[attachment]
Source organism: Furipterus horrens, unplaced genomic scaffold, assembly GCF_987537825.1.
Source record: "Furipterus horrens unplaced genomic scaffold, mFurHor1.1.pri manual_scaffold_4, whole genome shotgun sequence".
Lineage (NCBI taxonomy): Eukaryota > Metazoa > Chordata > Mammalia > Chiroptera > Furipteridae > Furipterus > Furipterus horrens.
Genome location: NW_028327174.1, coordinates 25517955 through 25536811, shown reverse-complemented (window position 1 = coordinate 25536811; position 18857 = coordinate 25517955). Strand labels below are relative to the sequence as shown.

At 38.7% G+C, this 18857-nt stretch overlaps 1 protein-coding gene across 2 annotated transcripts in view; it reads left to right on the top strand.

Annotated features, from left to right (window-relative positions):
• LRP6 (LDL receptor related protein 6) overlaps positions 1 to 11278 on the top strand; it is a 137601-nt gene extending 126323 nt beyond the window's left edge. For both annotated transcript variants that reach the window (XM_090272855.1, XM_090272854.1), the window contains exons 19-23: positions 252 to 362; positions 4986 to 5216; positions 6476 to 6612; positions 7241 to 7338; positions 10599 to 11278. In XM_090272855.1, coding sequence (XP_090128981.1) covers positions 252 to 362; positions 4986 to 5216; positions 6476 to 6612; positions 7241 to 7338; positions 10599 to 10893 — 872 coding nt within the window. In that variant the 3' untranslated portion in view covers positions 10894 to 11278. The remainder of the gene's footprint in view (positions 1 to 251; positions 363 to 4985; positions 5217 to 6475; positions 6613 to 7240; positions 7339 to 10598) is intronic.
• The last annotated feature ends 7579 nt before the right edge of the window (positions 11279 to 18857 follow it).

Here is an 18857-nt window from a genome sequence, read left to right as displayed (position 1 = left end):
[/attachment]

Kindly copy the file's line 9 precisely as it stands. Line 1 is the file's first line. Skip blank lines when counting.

Here is an 18857-nt window from a genome sequence, read left to right as displayed (position 1 = left end):